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Setting the Stage
Simply Mac is an Apple Specialist retailer (one of the top three of its kind in North America) that in six and a half years has grown from a 1,500-square-foot store and four employees to 10 stores with 102 employees. Steve Bain, Simply Mac president and CEO, says behind every successful business is a trail of obstacles that were overcome. And his company is no exception.
One obstacle Simply Mac faced early on was cash flow.
Simply Mac was selling about a half a million dollars of inventory a month and working off of a $20,000 credit line and four credit cards. On top of its little-to-no cash flow, Apple called to inform the company that the deadline to order holiday inventory—a $1.5 million expense—was fast approaching.
It took no Mac Genius to figure out that the numbers weren’t going to add up. But that didn’t stop the fledgling company. Bain and his small team of four employees found investors to lend them money for 90 days, purchased the inventory, worked their tails off (about 80 – 100 hours a week) to sell the product, and paid back their investors—earlier than promised.
Here are the lessons Bain and his team learned from that early crisis.
Vision and Values
Simply Mac’s earliest employees decided that its vision was to “be the premier provider of Apple technology solutions in North America, providing world-class service.” When the small company was faced with the holiday inventory crisis in 2006, the team embraced the challenge because they had their company vision in mind.
“We felt that every month counted. And if we’re going to aspire to be a [top company], what do we have to do today? We have to act like a company much larger than ours, we have to assume we are going to get there,” says Bain.
Along with a vision, the company also set up values as a guide to reach its vision and create a strong company culture. While luck was a small contributor to Simply Mac’s success, Bain says a lesson he learned is just how important it is to have a vision and values before a challenge hits. “You have to work extremely hard. You have to be committed,” he says. “You have to overcome obstacles, and passionately persevere through challenges. We weren’t willing to give up.”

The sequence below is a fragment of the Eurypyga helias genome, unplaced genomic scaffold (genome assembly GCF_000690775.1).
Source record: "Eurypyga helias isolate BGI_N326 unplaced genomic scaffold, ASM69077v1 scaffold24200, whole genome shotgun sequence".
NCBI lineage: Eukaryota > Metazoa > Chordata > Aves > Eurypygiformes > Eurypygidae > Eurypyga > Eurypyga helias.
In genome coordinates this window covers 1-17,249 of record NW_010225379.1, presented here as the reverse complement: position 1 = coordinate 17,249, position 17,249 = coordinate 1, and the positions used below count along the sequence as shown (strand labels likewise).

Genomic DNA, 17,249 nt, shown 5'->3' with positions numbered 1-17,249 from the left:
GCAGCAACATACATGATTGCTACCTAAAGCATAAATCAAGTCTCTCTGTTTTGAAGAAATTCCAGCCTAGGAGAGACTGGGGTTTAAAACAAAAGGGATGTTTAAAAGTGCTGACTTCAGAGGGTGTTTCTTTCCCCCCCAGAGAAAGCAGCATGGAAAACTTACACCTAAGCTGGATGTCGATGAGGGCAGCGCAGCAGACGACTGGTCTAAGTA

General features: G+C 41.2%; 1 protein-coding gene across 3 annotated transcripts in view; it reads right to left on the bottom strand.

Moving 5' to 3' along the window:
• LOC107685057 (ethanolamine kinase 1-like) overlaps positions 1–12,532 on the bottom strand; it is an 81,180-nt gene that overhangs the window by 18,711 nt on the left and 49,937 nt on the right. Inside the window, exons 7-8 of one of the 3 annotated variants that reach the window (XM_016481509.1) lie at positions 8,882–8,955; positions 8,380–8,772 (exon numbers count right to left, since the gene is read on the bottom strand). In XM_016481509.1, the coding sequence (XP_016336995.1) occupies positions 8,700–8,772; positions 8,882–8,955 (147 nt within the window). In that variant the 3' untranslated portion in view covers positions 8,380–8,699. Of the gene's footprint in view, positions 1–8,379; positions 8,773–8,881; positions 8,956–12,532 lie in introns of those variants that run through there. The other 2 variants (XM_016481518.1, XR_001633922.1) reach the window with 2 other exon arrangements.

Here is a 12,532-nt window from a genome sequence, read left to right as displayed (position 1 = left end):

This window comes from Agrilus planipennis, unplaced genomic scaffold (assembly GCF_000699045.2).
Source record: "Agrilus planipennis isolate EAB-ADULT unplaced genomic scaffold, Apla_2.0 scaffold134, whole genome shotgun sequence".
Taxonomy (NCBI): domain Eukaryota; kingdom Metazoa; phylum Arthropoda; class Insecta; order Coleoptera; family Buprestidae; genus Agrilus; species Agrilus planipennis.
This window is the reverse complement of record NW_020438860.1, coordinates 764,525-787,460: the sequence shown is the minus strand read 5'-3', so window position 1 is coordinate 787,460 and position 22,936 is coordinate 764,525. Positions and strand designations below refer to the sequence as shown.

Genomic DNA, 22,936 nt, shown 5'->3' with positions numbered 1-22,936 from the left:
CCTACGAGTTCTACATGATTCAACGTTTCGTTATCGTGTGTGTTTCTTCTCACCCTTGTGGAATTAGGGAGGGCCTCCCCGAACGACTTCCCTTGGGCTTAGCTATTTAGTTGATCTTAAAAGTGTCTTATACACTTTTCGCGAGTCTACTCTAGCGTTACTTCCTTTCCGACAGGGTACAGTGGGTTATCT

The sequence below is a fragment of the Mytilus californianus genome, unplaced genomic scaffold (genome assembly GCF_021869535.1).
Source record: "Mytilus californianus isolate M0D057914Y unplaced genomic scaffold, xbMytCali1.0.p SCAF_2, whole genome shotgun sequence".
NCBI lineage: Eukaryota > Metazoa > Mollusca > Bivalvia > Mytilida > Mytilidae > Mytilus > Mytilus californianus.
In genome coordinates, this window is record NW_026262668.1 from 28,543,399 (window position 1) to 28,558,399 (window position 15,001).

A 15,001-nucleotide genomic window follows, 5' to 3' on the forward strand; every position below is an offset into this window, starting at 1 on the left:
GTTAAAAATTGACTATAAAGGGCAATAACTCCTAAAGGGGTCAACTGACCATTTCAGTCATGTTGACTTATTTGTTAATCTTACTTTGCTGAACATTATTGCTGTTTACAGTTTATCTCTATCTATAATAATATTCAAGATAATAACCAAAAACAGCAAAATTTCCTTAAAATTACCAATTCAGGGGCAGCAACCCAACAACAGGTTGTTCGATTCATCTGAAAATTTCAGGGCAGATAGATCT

The company shares and lives these values six years later.
Bain says the company values and vision not only helped them through the holiday inventory crisis, but the vision and values were strengthened by the crisis, too.
A huge lesson learned quickly, says Bain, is the value of great relationships. After this crisis, Bain says the company developed much stronger relationships with banks. But Simply Mac had many good relationships that helped it meet the challenge.
First off, its relationship with the people at Apple enabled it to know about the deadline to order holiday inventory. If the company had not ordered in time, Apple’s product likely would have been sold out, leaving Simply Mac nothing to sell for the holiday season.
Second, prior relationships with board members and high-net-worth individuals allowed the company to secure the $1.5 million in less than a week. “We divvied up phone lists and just started calling. It was stressful—very stressful,” Bain says. But in the end, he says investors committed because they trusted the people who were asking them for money.
Other relationships proved their importance, like hiring people who can work passionately and contribute to the group, building a strong network and partnering with real estate landlords, product suppliers, vendors and alarm companies.
Paying attention to detail pays off, says Bain. When the cash-flow challenge arose, “Operationally, organizationally, we had to get really focused on the minute details of our business,” he says.
One example is inventory control. Inventory was meticulously counted, reported and even gathered to one spot at the end of every single business day. The next morning, it was evaluated during a sales call and delivered to Simply Mac stores. These tight inventory controls gave investors the confidence to invest.
As the holiday shopping season set in, the daily inventory checks became very important as they determined what products the company would be hoping to sell. It was crazy, Bain says, and unpredictable—for example, one day they needed to sell seven iPods, the next 14, and the next they hoped not to sell any iPods and would push accessories more. Sales margins on iPods were not very large, so accessories with higher sales margins helped control cash flow.
Bain says they were confident they could sell the inventory, but it was still a risk. “We sweat bullets every day through Christmas hoping that they’d sell,” he says. This meticulous control helped the company sell its entire inventory and even pay back its investors early.